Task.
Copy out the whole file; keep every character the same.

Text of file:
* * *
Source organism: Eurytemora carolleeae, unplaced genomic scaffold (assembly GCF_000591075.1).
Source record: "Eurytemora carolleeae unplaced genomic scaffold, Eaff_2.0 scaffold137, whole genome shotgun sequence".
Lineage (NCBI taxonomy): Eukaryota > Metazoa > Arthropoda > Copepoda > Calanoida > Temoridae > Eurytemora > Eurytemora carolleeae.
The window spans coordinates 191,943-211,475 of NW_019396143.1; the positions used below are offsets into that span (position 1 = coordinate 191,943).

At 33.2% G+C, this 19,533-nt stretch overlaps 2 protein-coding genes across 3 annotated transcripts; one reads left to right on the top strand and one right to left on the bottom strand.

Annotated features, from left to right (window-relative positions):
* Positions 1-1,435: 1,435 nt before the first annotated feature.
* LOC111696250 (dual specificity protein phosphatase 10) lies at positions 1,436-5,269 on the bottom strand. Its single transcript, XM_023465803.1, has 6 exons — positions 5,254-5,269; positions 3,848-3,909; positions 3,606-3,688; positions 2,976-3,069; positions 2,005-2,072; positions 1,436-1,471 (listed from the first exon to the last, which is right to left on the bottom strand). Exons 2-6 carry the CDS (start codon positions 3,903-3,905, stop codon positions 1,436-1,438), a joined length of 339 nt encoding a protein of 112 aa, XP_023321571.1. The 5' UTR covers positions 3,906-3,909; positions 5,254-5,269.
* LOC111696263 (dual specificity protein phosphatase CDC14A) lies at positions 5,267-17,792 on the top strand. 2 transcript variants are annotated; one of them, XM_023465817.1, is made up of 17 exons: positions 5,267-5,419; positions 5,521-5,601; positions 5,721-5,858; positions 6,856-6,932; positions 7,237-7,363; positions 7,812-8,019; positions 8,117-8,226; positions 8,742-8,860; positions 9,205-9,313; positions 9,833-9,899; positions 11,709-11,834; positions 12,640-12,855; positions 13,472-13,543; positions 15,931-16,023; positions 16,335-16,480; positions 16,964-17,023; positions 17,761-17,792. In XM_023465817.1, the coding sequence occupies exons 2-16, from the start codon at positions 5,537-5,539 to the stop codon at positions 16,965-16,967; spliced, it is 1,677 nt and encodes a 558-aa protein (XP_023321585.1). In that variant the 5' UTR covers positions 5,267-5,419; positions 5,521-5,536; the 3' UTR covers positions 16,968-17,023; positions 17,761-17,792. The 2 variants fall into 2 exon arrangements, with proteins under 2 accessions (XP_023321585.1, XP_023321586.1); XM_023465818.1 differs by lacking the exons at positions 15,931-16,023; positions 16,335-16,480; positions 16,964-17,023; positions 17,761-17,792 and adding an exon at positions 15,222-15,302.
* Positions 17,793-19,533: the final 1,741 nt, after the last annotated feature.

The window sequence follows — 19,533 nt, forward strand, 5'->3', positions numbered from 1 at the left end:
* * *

Source organism: Eurytemora carolleeae, unplaced genomic scaffold (assembly GCF_000591075.1).
Source record: "Eurytemora carolleeae unplaced genomic scaffold, Eaff_2.0 scaffold137, whole genome shotgun sequence".
Lineage (NCBI taxonomy): Eukaryota > Metazoa > Arthropoda > Copepoda > Calanoida > Temoridae > Eurytemora > Eurytemora carolleeae.
The window spans coordinates 191,943-211,475 of NW_019396143.1; the positions used below are offsets into that span (position 1 = coordinate 191,943).

At 33.2% G+C, this 19,533-nt stretch overlaps 2 protein-coding genes across 3 annotated transcripts; one reads left to right on the top strand and one right to left on the bottom strand.

Annotated features, from left to right (window-relative positions):
* Positions 1-1,435: 1,435 nt before the first annotated feature.
* LOC111696250 (dual specificity protein phosphatase 10) lies at positions 1,436-5,269 on the bottom strand. Its single transcript, XM_023465803.1, has 6 exons — positions 5,254-5,269; positions 3,848-3,909; positions 3,606-3,688; positions 2,976-3,069; positions 2,005-2,072; positions 1,436-1,471 (listed from the first exon to the last, which is right to left on the bottom strand). Exons 2-6 carry the CDS (start codon positions 3,903-3,905, stop codon positions 1,436-1,438), a joined length of 339 nt encoding a protein of 112 aa, XP_023321571.1. The 5' UTR covers positions 3,906-3,909; positions 5,254-5,269.
* LOC111696263 (dual specificity protein phosphatase CDC14A) lies at positions 5,267-17,792 on the top strand. 2 transcript variants are annotated; one of them, XM_023465817.1, is made up of 17 exons: positions 5,267-5,419; positions 5,521-5,601; positions 5,721-5,858; positions 6,856-6,932; positions 7,237-7,363; positions 7,812-8,019; positions 8,117-8,226; positions 8,742-8,860; positions 9,205-9,313; positions 9,833-9,899; positions 11,709-11,834; positions 12,640-12,855; positions 13,472-13,543; positions 15,931-16,023; positions 16,335-16,480; positions 16,964-17,023; positions 17,761-17,792. In XM_023465817.1, the coding sequence occupies exons 2-16, from the start codon at positions 5,537-5,539 to the stop codon at positions 16,965-16,967; spliced, it is 1,677 nt and encodes a 558-aa protein (XP_023321585.1). In that variant the 5' UTR covers positions 5,267-5,419; positions 5,521-5,536; the 3' UTR covers positions 16,968-17,023; positions 17,761-17,792. The 2 variants fall into 2 exon arrangements, with proteins under 2 accessions (XP_023321585.1, XP_023321586.1); XM_023465818.1 differs by lacking the exons at positions 15,931-16,023; positions 16,335-16,480; positions 16,964-17,023; positions 17,761-17,792 and adding an exon at positions 15,222-15,302.
* Positions 17,793-19,533: the final 1,741 nt, after the last annotated feature.

The window sequence follows — 19,533 nt, forward strand, 5'->3', positions numbered from 1 at the left end: